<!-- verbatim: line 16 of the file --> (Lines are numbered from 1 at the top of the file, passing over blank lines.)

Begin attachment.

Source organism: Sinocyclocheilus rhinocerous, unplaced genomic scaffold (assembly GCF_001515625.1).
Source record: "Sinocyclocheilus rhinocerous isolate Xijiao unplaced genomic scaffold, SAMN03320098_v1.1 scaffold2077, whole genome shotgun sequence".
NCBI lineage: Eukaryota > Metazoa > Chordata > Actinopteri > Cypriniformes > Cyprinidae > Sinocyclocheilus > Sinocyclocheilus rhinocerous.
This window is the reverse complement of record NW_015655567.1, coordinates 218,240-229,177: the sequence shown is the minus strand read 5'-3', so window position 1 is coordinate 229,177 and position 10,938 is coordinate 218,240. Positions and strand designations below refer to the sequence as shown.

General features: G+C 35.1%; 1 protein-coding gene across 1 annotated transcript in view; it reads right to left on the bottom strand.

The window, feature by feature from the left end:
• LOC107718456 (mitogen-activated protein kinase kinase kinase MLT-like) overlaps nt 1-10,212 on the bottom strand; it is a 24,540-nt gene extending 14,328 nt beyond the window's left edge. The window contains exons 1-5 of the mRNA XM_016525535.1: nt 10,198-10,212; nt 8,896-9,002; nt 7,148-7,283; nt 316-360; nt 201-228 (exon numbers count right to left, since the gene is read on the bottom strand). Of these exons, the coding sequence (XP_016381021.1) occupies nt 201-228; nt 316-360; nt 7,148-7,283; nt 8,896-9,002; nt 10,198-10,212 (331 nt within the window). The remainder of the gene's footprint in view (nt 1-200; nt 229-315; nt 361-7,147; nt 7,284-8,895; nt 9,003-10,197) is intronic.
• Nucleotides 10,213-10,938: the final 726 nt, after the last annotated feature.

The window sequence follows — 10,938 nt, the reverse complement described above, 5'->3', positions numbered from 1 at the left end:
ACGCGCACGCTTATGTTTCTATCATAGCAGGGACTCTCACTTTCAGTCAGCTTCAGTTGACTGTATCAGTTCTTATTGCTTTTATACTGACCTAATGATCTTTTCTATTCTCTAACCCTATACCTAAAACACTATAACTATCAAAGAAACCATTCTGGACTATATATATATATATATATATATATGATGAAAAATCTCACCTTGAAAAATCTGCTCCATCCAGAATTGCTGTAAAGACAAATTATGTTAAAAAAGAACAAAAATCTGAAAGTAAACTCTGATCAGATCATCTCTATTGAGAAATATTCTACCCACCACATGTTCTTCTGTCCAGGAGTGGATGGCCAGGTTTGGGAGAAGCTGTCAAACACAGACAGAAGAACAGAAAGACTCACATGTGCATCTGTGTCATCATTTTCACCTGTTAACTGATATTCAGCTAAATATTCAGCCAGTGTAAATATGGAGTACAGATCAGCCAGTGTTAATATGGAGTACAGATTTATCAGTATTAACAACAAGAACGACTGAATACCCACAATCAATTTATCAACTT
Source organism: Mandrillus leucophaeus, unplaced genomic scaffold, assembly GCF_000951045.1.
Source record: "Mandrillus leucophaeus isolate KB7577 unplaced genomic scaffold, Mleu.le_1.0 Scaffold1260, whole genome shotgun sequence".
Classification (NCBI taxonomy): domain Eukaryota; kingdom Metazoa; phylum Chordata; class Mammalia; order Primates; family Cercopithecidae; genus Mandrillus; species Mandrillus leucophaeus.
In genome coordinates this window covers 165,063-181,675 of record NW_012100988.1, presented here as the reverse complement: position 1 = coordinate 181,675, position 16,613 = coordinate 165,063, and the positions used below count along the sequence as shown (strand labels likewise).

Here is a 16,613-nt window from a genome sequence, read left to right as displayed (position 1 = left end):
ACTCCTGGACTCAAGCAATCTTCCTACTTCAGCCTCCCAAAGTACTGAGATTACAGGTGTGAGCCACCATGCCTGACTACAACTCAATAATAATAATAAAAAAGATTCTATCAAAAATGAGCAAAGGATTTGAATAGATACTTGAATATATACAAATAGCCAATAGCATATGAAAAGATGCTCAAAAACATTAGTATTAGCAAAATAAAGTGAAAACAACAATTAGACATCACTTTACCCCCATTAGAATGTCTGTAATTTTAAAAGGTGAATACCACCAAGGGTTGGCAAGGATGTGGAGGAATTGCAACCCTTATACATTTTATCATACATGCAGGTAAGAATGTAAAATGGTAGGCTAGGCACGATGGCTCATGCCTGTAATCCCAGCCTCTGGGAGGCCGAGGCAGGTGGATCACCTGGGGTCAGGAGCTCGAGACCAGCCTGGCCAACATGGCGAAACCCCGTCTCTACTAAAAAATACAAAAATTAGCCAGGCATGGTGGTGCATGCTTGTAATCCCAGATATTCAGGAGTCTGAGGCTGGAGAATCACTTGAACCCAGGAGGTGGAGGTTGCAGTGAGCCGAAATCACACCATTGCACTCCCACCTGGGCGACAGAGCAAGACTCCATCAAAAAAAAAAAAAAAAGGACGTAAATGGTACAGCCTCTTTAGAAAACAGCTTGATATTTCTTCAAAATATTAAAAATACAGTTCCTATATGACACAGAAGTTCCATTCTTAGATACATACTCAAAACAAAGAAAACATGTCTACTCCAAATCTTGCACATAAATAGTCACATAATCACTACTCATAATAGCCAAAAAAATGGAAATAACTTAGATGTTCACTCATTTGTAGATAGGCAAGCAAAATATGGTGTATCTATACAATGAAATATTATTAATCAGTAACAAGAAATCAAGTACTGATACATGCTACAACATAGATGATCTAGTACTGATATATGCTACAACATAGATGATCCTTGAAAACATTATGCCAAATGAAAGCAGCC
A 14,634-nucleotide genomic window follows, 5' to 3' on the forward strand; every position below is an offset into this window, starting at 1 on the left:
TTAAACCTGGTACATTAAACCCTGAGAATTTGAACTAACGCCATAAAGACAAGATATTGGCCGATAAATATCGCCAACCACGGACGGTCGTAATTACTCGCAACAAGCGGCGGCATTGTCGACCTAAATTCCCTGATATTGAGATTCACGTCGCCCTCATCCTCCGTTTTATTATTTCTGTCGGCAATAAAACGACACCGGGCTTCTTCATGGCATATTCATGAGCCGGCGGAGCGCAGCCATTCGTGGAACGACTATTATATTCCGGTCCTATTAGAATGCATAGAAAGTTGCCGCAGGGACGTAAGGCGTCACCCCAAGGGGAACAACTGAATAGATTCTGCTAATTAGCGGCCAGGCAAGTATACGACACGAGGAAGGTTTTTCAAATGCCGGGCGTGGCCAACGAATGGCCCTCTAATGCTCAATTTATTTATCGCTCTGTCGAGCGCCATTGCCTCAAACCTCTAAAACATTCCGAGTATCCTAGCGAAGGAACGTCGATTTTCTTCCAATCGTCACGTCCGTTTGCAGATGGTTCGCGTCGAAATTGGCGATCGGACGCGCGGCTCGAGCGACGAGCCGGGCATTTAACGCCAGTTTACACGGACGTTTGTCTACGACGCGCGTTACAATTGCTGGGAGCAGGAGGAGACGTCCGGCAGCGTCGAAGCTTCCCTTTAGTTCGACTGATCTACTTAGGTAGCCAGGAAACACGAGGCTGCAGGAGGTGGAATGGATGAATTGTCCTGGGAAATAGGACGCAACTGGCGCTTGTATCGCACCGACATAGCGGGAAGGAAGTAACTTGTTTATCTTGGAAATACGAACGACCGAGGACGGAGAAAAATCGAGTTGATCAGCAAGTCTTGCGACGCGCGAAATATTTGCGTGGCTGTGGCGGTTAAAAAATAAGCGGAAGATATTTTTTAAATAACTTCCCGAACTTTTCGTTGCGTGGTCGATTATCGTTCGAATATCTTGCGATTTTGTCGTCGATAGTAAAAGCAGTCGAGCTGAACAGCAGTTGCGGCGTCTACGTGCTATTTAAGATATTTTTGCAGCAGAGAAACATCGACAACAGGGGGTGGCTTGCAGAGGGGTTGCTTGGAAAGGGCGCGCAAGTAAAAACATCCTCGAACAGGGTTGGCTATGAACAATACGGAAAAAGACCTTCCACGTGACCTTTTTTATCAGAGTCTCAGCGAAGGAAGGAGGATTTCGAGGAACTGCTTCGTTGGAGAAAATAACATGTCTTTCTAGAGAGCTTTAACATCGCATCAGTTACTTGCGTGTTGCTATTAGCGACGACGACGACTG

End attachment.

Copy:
ACTCCTGGACTCAAGCAATCTTCCTACTTCAGCCTCCCAAAGTACTGAGATTACAGGTGTGAGCCACCATGCCTGACTACAACTCAATAATAATAATAAAAAAGATTCTATCAAAAATGAGCAAAGGATTTGAATAGATACTTGAATATATACAAATAGCCAATAGCATATGAAAAGATGCTCAAAAACATTAGTATTAGCAAAATAAAGTGAAAACAACAATTAGACATCACTTTACCCCCATTAGAATGTCTGTAATTTTAAAAGGTGAATACCACCAAGGGTTGGCAAGGATGTGGAGGAATTGCAACCCTTATACATTTTATCATACATGCAGGTAAGAATGTAAAATGGTAGGCTAGGCACGATGGCTCATGCCTGTAATCCCAGCCTCTGGGAGGCCGAGGCAGGTGGATCACCTGGGGTCAGGAGCTCGAGACCAGCCTGGCCAACATGGCGAAACCCCGTCTCTACTAAAAAATACAAAAATTAGCCAGGCATGGTGGTGCATGCTTGTAATCCCAGATATTCAGGAGTCTGAGGCTGGAGAATCACTTGAACCCAGGAGGTGGAGGTTGCAGTGAGCCGAAATCACACCATTGCACTCCCACCTGGGCGACAGAGCAAGACTCCATCAAAAAAAAAAAAAAAAGGACGTAAATGGTACAGCCTCTTTAGAAAACAGCTTGATATTTCTTCAAAATATTAAAAATACAGTTCCTATATGACACAGAAGTTCCATTCTTAGATACATACTCAAAACAAAGAAAACATGTCTACTCCAAATCTTGCACATAAATAGTCACATAATCACTACTCATAATAGCCAAAAAAATGGAAATAACTTAGATGTTCACTCATTTGTAGATAGGCAAGCAAAATATGGTGTATCTATACAATGAAATATTATTAATCAGTAACAAGAAATCAAGTACTGATACATGCTACAACATAGATGATCTAGTACTGATATATGCTACAACATAGATGATCCTTGAAAACATTATGCCAAATGAAAGCAGCC